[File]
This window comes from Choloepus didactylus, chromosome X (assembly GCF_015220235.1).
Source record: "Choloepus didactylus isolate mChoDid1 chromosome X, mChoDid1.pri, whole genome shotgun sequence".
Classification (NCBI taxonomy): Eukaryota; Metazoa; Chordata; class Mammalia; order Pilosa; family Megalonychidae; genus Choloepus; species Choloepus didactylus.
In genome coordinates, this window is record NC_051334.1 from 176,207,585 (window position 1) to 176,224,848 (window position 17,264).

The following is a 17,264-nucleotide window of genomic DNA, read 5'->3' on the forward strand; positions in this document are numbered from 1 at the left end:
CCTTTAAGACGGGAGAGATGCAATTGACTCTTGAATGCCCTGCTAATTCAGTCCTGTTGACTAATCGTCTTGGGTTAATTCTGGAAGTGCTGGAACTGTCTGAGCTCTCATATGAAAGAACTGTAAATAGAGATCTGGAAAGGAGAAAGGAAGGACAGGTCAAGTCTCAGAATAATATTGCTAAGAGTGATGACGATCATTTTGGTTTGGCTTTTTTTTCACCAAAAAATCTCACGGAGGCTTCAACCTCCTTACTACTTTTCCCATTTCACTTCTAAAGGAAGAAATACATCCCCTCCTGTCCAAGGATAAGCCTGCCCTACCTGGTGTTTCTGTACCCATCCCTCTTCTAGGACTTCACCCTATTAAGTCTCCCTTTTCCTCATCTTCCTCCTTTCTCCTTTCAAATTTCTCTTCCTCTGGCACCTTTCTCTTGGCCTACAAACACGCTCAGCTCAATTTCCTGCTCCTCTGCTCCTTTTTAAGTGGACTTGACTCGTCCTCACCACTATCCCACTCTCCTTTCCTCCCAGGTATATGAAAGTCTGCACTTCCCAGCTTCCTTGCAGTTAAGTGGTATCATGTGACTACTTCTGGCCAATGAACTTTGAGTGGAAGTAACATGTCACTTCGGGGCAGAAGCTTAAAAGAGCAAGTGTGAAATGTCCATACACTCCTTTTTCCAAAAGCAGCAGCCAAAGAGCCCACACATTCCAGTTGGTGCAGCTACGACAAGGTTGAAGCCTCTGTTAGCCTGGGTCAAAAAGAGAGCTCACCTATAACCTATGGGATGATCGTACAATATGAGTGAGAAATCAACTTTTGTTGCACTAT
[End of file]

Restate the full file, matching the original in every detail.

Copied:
This window comes from Choloepus didactylus, chromosome X (assembly GCF_015220235.1).
Source record: "Choloepus didactylus isolate mChoDid1 chromosome X, mChoDid1.pri, whole genome shotgun sequence".
Classification (NCBI taxonomy): Eukaryota; Metazoa; Chordata; class Mammalia; order Pilosa; family Megalonychidae; genus Choloepus; species Choloepus didactylus.
In genome coordinates, this window is record NC_051334.1 from 176,207,585 (window position 1) to 176,224,848 (window position 17,264).

The following is a 17,264-nucleotide window of genomic DNA, read 5'->3' on the forward strand; positions in this document are numbered from 1 at the left end:
CCTTTAAGACGGGAGAGATGCAATTGACTCTTGAATGCCCTGCTAATTCAGTCCTGTTGACTAATCGTCTTGGGTTAATTCTGGAAGTGCTGGAACTGTCTGAGCTCTCATATGAAAGAACTGTAAATAGAGATCTGGAAAGGAGAAAGGAAGGACAGGTCAAGTCTCAGAATAATATTGCTAAGAGTGATGACGATCATTTTGGTTTGGCTTTTTTTTCACCAAAAAATCTCACGGAGGCTTCAACCTCCTTACTACTTTTCCCATTTCACTTCTAAAGGAAGAAATACATCCCCTCCTGTCCAAGGATAAGCCTGCCCTACCTGGTGTTTCTGTACCCATCCCTCTTCTAGGACTTCACCCTATTAAGTCTCCCTTTTCCTCATCTTCCTCCTTTCTCCTTTCAAATTTCTCTTCCTCTGGCACCTTTCTCTTGGCCTACAAACACGCTCAGCTCAATTTCCTGCTCCTCTGCTCCTTTTTAAGTGGACTTGACTCGTCCTCACCACTATCCCACTCTCCTTTCCTCCCAGGTATATGAAAGTCTGCACTTCCCAGCTTCCTTGCAGTTAAGTGGTATCATGTGACTACTTCTGGCCAATGAACTTTGAGTGGAAGTAACATGTCACTTCGGGGCAGAAGCTTAAAAGAGCAAGTGTGAAATGTCCATACACTCCTTTTTCCAAAAGCAGCAGCCAAAGAGCCCACACATTCCAGTTGGTGCAGCTACGACAAGGTTGAAGCCTCTGTTAGCCTGGGTCAAAAAGAGAGCTCACCTATAACCTATGGGATGATCGTACAATATGAGTGAGAAATCAACTTTTGTTGCACTAT